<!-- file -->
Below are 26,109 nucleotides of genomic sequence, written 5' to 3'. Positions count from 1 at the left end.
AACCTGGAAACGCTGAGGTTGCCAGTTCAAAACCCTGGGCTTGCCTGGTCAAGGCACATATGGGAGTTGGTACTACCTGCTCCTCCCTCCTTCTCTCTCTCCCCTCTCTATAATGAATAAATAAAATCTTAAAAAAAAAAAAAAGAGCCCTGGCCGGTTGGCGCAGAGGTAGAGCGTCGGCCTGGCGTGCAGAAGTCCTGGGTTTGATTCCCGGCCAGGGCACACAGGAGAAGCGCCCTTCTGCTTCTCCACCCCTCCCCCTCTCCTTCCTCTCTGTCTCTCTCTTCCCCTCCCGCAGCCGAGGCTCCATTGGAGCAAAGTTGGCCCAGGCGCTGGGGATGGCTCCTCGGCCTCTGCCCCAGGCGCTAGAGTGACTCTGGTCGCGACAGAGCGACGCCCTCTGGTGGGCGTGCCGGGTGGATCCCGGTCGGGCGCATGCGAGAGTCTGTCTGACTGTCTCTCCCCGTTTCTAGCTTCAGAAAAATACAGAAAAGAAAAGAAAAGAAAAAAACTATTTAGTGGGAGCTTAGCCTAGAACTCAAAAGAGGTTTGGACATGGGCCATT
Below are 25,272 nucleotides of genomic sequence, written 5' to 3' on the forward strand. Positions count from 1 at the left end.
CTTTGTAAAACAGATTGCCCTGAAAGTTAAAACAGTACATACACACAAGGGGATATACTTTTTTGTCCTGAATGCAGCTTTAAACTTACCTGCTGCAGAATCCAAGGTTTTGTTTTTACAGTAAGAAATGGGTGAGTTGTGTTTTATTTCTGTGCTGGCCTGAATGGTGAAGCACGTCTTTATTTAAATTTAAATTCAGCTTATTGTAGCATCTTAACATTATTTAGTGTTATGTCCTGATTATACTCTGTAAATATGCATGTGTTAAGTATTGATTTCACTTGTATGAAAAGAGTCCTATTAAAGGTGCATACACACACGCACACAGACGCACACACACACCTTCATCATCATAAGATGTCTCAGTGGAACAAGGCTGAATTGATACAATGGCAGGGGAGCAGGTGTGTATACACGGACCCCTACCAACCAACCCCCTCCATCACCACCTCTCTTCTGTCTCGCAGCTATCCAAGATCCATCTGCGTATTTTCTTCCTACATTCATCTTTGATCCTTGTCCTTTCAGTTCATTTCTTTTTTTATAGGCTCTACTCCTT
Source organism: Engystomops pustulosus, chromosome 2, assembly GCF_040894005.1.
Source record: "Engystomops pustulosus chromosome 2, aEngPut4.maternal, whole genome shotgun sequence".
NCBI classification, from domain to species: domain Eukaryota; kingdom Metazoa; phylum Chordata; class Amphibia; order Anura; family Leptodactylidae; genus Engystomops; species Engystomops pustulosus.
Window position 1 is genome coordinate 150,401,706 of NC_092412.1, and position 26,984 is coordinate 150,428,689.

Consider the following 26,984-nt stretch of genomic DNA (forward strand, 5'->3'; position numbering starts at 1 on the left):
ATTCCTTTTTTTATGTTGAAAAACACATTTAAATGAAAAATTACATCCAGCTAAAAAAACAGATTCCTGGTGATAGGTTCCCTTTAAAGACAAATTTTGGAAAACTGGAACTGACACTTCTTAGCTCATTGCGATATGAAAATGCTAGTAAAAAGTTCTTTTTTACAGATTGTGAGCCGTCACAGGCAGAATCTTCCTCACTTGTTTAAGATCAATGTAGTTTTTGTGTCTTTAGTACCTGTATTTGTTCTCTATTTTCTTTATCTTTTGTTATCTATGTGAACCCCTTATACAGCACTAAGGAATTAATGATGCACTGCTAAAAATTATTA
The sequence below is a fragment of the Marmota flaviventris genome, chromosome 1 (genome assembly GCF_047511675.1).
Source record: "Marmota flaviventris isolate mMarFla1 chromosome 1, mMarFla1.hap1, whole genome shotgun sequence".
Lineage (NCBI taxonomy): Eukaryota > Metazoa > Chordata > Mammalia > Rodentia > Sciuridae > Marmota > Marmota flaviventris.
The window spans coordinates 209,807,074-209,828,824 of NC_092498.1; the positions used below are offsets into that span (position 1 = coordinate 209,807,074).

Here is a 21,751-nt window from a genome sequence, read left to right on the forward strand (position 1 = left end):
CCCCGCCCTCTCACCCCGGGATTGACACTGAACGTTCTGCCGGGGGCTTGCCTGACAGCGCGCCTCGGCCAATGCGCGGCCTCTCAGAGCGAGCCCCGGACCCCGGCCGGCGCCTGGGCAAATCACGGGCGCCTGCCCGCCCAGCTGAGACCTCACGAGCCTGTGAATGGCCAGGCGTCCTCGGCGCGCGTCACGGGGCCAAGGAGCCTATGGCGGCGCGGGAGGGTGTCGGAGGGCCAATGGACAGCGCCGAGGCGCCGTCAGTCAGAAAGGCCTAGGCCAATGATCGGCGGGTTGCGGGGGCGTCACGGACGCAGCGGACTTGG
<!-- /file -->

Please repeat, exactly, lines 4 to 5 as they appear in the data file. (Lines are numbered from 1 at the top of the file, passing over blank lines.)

CTTTGTAAAACAGATTGCCCTGAAAGTTAAAACAGTACATACACACAAGGGGATATACTTTTTTGTCCTGAATGCAGCTTTAAACTTACCTGCTGCAGAATCCAAGGTTTTGTTTTTACAGTAAGAAATGGGTGAGTTGTGTTTTATTTCTGTGCTGGCCTGAATGGTGAAGCACGTCTTTATTTAAATTTAAATTCAGCTTATTGTAGCATCTTAACATTATTTAGTGTTATGTCCTGATTATACTCTGTAAATATGCATGTGTTAAGTATTGATTTCACTTGTATGAAAAGAGTCCTATTAAAGGTGCATACACACACGCACACAGACGCACACACACACCTTCATCATCATAAGATGTCTCAGTGGAACAAGGCTGAATTGATACAATGGCAGGGGAGCAGGTGTGTATACACGGACCCCTACCAACCAACCCCCTCCATCACCACCTCTCTTCTGTCTCGCAGCTATCCAAGATCCATCTGCGTATTTTCTTCCTACATTCATCTTTGATCCTTGTCCTTTCAGTTCATTTCTTTTTTTATAGGCTCTACTCCTT
Source organism: Engystomops pustulosus, chromosome 2, assembly GCF_040894005.1.